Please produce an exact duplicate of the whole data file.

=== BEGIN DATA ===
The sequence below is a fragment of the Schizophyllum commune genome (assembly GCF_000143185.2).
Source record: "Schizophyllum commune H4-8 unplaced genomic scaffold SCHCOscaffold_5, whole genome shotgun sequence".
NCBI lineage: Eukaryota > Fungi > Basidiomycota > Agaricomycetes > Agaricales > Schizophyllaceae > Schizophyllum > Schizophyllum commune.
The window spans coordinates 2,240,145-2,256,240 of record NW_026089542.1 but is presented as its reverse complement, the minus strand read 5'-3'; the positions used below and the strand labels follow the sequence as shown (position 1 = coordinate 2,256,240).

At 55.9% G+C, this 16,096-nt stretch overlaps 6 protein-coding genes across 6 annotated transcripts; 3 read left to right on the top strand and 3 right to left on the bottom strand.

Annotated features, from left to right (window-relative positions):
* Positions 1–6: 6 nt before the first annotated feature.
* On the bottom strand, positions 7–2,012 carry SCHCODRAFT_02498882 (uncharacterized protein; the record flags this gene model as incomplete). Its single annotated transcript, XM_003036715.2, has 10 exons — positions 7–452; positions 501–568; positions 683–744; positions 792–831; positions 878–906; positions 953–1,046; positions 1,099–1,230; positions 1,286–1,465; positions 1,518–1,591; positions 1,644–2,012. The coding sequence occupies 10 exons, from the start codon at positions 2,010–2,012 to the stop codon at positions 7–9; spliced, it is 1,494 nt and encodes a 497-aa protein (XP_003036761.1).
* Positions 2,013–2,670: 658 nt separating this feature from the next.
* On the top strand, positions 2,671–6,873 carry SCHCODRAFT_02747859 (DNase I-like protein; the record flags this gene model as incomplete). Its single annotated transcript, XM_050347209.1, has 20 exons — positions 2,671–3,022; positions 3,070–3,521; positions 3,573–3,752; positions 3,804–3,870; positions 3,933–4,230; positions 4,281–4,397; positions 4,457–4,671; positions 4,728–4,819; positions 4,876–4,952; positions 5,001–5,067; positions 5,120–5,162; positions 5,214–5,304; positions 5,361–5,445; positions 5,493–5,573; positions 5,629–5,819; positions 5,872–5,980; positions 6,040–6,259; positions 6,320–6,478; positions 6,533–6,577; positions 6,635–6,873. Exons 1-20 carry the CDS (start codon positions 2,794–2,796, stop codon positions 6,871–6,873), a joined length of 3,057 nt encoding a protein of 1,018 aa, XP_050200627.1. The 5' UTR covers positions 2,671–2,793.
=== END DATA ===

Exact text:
The sequence below is a fragment of the Schizophyllum commune genome (assembly GCF_000143185.2).
Source record: "Schizophyllum commune H4-8 unplaced genomic scaffold SCHCOscaffold_5, whole genome shotgun sequence".
NCBI lineage: Eukaryota > Fungi > Basidiomycota > Agaricomycetes > Agaricales > Schizophyllaceae > Schizophyllum > Schizophyllum commune.
The window spans coordinates 2,240,145-2,256,240 of record NW_026089542.1 but is presented as its reverse complement, the minus strand read 5'-3'; the positions used below and the strand labels follow the sequence as shown (position 1 = coordinate 2,256,240).

At 55.9% G+C, this 16,096-nt stretch overlaps 6 protein-coding genes across 6 annotated transcripts; 3 read left to right on the top strand and 3 right to left on the bottom strand.

Annotated features, from left to right (window-relative positions):
* Positions 1–6: 6 nt before the first annotated feature.
* On the bottom strand, positions 7–2,012 carry SCHCODRAFT_02498882 (uncharacterized protein; the record flags this gene model as incomplete). Its single annotated transcript, XM_003036715.2, has 10 exons — positions 7–452; positions 501–568; positions 683–744; positions 792–831; positions 878–906; positions 953–1,046; positions 1,099–1,230; positions 1,286–1,465; positions 1,518–1,591; positions 1,644–2,012. The coding sequence occupies 10 exons, from the start codon at positions 2,010–2,012 to the stop codon at positions 7–9; spliced, it is 1,494 nt and encodes a 497-aa protein (XP_003036761.1).
* Positions 2,013–2,670: 658 nt separating this feature from the next.
* On the top strand, positions 2,671–6,873 carry SCHCODRAFT_02747859 (DNase I-like protein; the record flags this gene model as incomplete). Its single annotated transcript, XM_050347209.1, has 20 exons — positions 2,671–3,022; positions 3,070–3,521; positions 3,573–3,752; positions 3,804–3,870; positions 3,933–4,230; positions 4,281–4,397; positions 4,457–4,671; positions 4,728–4,819; positions 4,876–4,952; positions 5,001–5,067; positions 5,120–5,162; positions 5,214–5,304; positions 5,361–5,445; positions 5,493–5,573; positions 5,629–5,819; positions 5,872–5,980; positions 6,040–6,259; positions 6,320–6,478; positions 6,533–6,577; positions 6,635–6,873. Exons 1-20 carry the CDS (start codon positions 2,794–2,796, stop codon positions 6,871–6,873), a joined length of 3,057 nt encoding a protein of 1,018 aa, XP_050200627.1. The 5' UTR covers positions 2,671–2,793.